54 Lankan asylums: Indonesia shows proof Australia paid smugglers


Photographs of thousands of US dollars handed to six people smugglers to turn a boat with 65 people, including around 54 Sri Lankans, away from Australia and towards Indonesia, which Indonesian Police say is proof of bribery by Australian officials, have been provided to Fairfax Media.
"We have given you the evidence," said General Endang Sunjaya, the Police Chief of Nusa Tenggara Timur Province. "It's now up to you and other organisations to demand an answer from the Australian Government."
And in a blistering attack, the head of the people smuggling division of Nusa Tenggara Timur province, Ibrahim, said sending 65 asylum seekers back to Indonesia on two boats with just a drum of fuel each was akin to "a suicide mission", asking: "Where is the humanity?"
He said the boat had hit a reef and been stranded off Landu island, and if it had been high tide it would have been too dangerous for the local villagers to rescue the asylum seekers.
In other revelations, the Police officers told Fairfax Media the asylum seeker boat was intercepted by the navy warship HMAS Wollongong and an Australian customs boat in international waters.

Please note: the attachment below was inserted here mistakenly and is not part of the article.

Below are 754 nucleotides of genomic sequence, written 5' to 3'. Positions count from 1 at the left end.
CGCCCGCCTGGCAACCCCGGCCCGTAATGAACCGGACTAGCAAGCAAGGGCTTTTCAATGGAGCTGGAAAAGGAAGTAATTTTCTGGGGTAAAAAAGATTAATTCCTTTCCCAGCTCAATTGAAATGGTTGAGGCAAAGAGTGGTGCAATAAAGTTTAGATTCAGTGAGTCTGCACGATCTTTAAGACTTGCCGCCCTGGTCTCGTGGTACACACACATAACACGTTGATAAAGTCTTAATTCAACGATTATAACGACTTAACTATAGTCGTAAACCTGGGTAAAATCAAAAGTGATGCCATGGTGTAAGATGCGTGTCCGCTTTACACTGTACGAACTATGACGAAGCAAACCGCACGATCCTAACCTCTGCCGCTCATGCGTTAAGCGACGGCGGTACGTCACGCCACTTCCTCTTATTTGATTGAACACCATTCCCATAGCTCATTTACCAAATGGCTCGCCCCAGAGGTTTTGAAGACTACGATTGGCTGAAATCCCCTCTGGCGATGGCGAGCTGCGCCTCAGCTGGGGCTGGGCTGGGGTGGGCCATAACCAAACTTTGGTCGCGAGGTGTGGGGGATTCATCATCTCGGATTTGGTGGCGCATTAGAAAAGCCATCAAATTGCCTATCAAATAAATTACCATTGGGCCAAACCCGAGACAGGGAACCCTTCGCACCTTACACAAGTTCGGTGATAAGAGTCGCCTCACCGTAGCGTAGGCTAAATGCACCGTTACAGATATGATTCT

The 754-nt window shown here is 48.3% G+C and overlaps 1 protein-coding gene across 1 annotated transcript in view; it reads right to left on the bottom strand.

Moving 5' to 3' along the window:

However, they say the payments to the six crew allegedly made by an Australian official, Agus, took place on Andika near Greenhill Island in the Northern Territory. This could potentially make the payments subject to Australian law.
General Endang Sunjaya said the six crew members had all sworn under oath they received about $US5000 ($A6460) from an Australian official to return to Indonesia. Their accounts were corroborated by asylum seekers who were separately interrogated.
"We believe the payments happened," said General Endang Sunjaya. "They all said the same thing: they were paid by Australian officials to return to Indonesia."
He stated that the alleged payments could trigger a new kind of crime, where people smuggling syndicates would put fake asylum seekers on a boat in order to extract money from the Australian Government.
"The money is now being kept as evidence that this was not a made-up story," he said, adding that, "This is very unexpected. If it happened in Indonesia it would constitute a bribe."
General Endang Sunjaya said he had now handed the police investigation report to the National Police Headquarters in Jakarta.


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